VENICE, Italy (AP) — The curator of this year’s Venice Architecture Biennale on Thursday denounced Italy’s denial of visas to three Ghanaian men who worked with her on the main exhibition giving voice to Africans and the African diaspora.
Lesley Lokko, a Scottish-Ghanaian who is the first African to curate the architectural Biennale, told a press conference that the Italian embassy in Ghana cited “reasonable doubts” about the applicants’ intentions to leave Italy when the visa expires.
However, she said, the embassy gave no explanation for its decision.
“For almost the first time in my life, words fail me,’’ she said.
The Biennale, which opens on Saturday, features a preponderance of participants from Africa or the African diaspora under the title “The Laboratory of the Future,” exploring the themes of decolonization and decarbonization.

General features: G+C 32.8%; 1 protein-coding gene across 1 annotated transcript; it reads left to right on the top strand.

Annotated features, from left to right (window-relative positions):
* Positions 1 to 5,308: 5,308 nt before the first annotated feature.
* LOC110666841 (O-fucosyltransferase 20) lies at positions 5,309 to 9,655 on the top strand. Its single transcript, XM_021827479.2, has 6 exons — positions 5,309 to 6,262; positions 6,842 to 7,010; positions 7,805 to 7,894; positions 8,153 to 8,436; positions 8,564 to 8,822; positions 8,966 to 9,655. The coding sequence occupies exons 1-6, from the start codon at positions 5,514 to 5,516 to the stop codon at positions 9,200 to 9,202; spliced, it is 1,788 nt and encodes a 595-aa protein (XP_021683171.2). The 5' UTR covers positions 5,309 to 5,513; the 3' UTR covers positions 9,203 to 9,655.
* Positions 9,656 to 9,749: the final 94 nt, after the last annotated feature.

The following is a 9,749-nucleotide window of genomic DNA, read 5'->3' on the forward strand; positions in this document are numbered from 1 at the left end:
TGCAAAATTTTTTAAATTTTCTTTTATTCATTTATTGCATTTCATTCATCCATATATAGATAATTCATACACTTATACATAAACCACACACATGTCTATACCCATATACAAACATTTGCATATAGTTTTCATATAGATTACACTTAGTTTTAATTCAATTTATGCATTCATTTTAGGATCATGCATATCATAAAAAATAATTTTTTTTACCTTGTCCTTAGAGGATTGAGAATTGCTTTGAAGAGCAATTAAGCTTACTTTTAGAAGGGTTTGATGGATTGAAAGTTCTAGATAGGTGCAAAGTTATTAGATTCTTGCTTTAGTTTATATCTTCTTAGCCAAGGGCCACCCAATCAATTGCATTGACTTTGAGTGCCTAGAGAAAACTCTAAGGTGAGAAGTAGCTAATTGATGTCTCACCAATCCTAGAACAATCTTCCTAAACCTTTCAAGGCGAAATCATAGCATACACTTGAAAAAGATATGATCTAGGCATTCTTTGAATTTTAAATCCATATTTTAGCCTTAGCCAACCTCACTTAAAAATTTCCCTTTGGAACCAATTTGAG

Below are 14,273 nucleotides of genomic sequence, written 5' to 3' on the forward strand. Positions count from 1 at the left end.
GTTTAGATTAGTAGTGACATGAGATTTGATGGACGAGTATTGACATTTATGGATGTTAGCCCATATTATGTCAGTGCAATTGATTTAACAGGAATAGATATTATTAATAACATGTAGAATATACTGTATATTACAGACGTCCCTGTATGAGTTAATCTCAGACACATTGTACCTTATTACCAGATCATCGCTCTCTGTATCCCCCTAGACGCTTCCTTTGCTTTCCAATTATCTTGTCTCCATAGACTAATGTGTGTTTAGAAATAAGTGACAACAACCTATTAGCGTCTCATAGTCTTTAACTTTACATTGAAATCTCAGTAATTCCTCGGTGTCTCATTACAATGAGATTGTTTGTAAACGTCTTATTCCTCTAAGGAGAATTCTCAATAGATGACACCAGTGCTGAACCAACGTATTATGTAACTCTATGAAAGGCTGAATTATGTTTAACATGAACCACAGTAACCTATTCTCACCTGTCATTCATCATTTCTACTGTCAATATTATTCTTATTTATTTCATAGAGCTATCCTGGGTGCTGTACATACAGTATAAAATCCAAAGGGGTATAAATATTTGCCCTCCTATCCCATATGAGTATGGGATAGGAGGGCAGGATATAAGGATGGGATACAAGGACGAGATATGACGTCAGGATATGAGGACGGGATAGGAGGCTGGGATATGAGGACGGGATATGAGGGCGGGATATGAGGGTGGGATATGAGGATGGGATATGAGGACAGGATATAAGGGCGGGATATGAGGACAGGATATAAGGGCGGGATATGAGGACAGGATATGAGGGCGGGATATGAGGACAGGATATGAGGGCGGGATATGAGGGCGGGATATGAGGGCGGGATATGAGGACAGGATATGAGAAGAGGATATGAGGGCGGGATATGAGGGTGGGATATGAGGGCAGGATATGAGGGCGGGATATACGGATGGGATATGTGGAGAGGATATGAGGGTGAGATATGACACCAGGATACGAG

Lokko said it was not the first time she had been confronted with refused entry by Western countries.
“It has happened to my family. It has happened to my friends. It has happened to collaborators. I think everyone in the global south understands this story only too well,’’ she said.
While the refusal was grabbing headlines, she added, “This is not a new story. It’s an old and familiar tale.”
She read from a press statement from the embassy in Ghana stating that it was “at the forefront of policies to promote African cultural heritage, both tangible and intangible.”
She responded: “This is not the forefront of policy. This is its ugly rear.”